The Path to Success in China :: Video
Author Michael Dunne, AB '85, MBA/AM '90, shares 20 years of business experience in China.
ANN ARBOR, Mich.—Doing business in China isn't for the faint of heart. But fortune will smile on those with the tenacity to slug out some tough negotiations and with the patience to figure out a wildly different business landscape, says Michael Dunne, AB '85, MBA/AM '90.
He should know, since he's been doing business in China and Southeast Asia since earning his Michigan Ross degree. Dunne's recent book, American Wheels, Chinese Roads: The Story of General Motors in China, details GM's long road to success there. It was a road filled with twists, turns, and potholes yet shows that those who can navigate the terrain and and persevere will be rewarded.
Dunne shared his advice for doing business in China and Southeast Asia, along with some of his experiences, with the Ross community during a presentation Nov. 30 in Blau Auditorium.
"Do not underestimate the capability, drive, and ambition of the Chinese," Dunne said. "Know the environment you're working in and understand it's totally different than the United States. The government is in everything you do. Your Chinese partner may or may not be aligned with the government and there are shifting alliances. But don't be afraid to slug it out in China. A lot of companies get in there, stay tough, and make a lot of money."
But not everyone makes it: Success requires some deft maneuvering, he noted.
"The difference between those that make money and those that lose money is which companies were able to read the differences in China and adjust to those differences," Dunne said. "It isn't easy to adjust. It's so different from what we're used to in America."
Dunne is president of Dunne & Co. Ltd., a Hong Kong-based consulting and analysis firm. His first company was bought by J.D. Power & Associates in 2006 and he's been an Asian auto industry consultant for 20 years.
He shared his knowledge of the Chinese and Asian business landscape with three rules to remember.
The first rule is lifted from Sun Tzu's The Art of War: "Of the 36 strategies: Retreat is the best policy." For example, GM battled with rival Ford Motor Co. to win a joint venture deal with the municipality of Shanghai to build a luxury sedan. GM won out with the promise that it would have a monopoly in the segment.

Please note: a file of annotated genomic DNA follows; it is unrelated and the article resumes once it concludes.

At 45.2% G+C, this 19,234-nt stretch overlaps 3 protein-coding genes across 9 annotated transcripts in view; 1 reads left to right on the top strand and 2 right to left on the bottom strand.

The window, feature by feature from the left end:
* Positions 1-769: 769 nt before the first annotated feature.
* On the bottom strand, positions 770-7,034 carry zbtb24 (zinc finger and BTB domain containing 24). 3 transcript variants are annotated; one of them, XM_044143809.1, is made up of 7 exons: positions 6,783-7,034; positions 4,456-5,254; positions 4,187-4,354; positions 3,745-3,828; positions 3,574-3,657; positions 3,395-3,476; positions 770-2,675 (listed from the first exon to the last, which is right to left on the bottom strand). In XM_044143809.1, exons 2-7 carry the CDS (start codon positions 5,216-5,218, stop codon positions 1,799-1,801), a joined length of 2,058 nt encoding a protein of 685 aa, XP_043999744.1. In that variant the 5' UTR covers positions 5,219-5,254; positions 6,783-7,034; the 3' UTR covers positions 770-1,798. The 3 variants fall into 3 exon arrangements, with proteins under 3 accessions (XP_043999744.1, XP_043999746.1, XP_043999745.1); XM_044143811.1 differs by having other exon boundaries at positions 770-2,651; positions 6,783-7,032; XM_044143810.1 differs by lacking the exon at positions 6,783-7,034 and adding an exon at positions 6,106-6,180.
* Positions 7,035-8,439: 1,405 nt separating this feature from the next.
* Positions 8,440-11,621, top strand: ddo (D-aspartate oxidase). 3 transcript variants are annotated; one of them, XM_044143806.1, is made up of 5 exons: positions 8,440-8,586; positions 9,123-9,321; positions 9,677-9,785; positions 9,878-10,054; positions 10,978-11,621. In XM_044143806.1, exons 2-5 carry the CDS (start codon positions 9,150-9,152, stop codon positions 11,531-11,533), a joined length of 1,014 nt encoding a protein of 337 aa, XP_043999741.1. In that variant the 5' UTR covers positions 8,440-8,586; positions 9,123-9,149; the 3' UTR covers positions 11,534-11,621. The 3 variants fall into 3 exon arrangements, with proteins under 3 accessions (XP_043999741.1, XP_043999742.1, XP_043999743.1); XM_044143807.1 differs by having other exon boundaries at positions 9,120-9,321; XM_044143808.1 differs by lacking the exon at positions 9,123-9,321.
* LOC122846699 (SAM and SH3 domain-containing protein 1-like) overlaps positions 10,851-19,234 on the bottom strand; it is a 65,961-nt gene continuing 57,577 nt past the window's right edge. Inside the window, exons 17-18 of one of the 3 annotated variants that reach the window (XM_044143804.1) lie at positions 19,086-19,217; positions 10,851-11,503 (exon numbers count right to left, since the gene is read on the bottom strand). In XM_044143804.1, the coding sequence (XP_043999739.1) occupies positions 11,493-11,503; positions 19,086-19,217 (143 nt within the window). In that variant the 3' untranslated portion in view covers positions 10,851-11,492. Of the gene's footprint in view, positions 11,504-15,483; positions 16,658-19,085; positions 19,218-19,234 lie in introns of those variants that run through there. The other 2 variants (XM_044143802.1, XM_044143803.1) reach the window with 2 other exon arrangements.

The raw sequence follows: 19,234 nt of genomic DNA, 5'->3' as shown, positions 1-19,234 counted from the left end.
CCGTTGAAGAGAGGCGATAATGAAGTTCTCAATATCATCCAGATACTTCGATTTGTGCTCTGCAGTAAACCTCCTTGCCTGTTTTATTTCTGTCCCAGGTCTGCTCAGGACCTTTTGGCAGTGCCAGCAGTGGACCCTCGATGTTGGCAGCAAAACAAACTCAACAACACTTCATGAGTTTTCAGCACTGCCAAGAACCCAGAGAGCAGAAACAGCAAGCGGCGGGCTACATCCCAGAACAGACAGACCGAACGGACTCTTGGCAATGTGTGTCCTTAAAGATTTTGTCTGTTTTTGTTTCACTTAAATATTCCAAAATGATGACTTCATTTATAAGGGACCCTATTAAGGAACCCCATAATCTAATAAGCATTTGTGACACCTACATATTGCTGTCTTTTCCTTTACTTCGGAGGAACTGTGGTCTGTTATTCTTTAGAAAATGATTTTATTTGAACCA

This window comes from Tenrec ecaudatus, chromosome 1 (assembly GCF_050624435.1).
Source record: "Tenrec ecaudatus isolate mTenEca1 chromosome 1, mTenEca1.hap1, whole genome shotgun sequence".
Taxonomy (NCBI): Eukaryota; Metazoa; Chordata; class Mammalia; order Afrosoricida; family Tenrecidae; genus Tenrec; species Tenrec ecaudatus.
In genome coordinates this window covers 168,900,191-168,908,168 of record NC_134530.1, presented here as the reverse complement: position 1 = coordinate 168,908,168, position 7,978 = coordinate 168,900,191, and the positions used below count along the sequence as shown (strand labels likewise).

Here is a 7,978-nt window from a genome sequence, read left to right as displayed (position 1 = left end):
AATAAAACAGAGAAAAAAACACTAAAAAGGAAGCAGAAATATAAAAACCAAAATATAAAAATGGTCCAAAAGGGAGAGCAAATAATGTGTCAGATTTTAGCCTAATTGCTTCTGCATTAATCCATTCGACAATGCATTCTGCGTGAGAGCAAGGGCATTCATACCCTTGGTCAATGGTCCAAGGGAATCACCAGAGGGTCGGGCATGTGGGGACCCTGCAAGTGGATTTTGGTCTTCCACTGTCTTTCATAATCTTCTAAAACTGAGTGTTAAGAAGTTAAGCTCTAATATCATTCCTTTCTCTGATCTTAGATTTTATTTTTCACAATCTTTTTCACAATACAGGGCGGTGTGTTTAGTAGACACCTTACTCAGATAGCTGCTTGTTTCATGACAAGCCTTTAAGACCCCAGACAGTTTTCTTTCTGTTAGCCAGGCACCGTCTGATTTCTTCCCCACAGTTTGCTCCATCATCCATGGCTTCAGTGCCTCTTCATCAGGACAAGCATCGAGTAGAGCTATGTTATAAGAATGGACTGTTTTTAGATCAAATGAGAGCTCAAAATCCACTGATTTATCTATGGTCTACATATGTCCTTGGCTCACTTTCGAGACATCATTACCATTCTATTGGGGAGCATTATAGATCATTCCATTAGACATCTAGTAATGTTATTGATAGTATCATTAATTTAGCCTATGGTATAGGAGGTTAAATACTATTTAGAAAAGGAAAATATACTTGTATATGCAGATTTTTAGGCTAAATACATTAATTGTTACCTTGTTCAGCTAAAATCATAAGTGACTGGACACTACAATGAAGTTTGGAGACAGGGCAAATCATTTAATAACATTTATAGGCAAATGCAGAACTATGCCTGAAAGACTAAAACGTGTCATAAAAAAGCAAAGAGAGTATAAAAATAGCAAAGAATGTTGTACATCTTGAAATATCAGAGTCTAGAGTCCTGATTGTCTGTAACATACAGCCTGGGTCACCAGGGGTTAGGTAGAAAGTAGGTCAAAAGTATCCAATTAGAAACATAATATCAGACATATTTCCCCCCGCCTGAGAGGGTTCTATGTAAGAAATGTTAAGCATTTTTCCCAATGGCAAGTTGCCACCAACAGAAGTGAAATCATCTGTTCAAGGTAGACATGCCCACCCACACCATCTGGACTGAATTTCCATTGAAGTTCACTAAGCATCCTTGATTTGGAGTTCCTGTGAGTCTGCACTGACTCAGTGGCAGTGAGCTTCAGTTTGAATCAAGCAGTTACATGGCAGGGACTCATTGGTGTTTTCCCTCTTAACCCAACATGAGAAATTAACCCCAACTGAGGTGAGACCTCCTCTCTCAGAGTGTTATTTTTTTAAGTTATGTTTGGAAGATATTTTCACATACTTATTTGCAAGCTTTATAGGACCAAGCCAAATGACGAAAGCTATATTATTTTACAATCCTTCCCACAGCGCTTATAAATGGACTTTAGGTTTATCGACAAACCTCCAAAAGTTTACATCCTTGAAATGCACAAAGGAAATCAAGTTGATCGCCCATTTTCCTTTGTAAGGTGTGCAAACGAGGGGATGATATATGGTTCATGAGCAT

But after GM won the deal, its executives heard Shanghai Automotive Industry Corp. was talking with its other partner, Volkswagen AG, about building a competing luxury sedan in China.
After some vagueness, SAIC finally explained that it felt like a father with two sons. It couldn't give one something and not the other. Volkswagen was going to build a competing product.
GM had to decide what to do. But the company realized it had to play by China's rules.
"They decided, 'Let's keep moving, we have no choice,'" Dunne said, in what proved to be a wise decision.
The second rule is that while regulations come from the top, the bottom takes countermeasures.
For instance, Chinese automaker Chery initially wanted to build a car in Wuhu. It was denied, so it asked to build an engine and the request was granted. But then Chery pointed out it now had an engine but no car. So the company was allowed to build a car, but only for sale in Wuhu.
Today Chery is China's top carmaker and exporter. It initially approached GM to build a small car under license and GM declined. Then Chery introduced a car similar to GM's $6,000 Chevrolet Spark, and it hit the market sooner and for $3,800.
"It was copied before it could be copied," Dunne said.
GM countered this by building a solid brand reputation, one that meant quality and safety. The implication was that other brands were less prestigious. That struck a note with Chinese consumers, who came to see GM's Buick and Chevy as premium brands.
"GM worked hard to build a brand," Dunne said. "The brand is powerful in China."
Rule three? Figure out what the guys at the top want. This is especially important for automakers, since all automotive assembly operations must be a joint venture with a Chinese company.
GM closed the deal with SAIC because the company worked its way into the good graces of the Shanghai government. Ford hitched its wagon to the federal government, Dunne said. In the end, Shanghai's government won out and it wanted GM as a partner.
It also helped that GM took SAIC executives to a GM plant in Brazil, where all the employees were Brazilian. It gave the Chinese officials a tangible vision of what their joint venture could become.
"Those (moves) gave the edge to GM," Dunne said.
While the Chinese generally are hard-charging, ambitious, and tough negotiators, the rest of Southeast Asia is a little more laid back, Dunne said. He remembers trying to get data from a company in Thailand during which he used a hard-charge approach.
It was the wrong move.
"They're more about, 'Let's find a way to get along and make things happen,'" Dunne said. "In Thailand, a soft touch works best."
He predicts it'll be about five years before a Chinese-made car is ready for sale in the U.S. But Chinese companies are laying the groundwork with component companies and testing operations here.
"The Chinese are here and growing, but not visible yet," Dunne said. While not visible to the public, they are having success. A Beijing-owned company in suburban Detroit is working with a Taiwanese customer to sell a new car in China.
Noted Dunne: "Talk about globalization."
For more information, contact:
Terry Kosdrosky, (734) 936-2502, firstname.lastname@example.org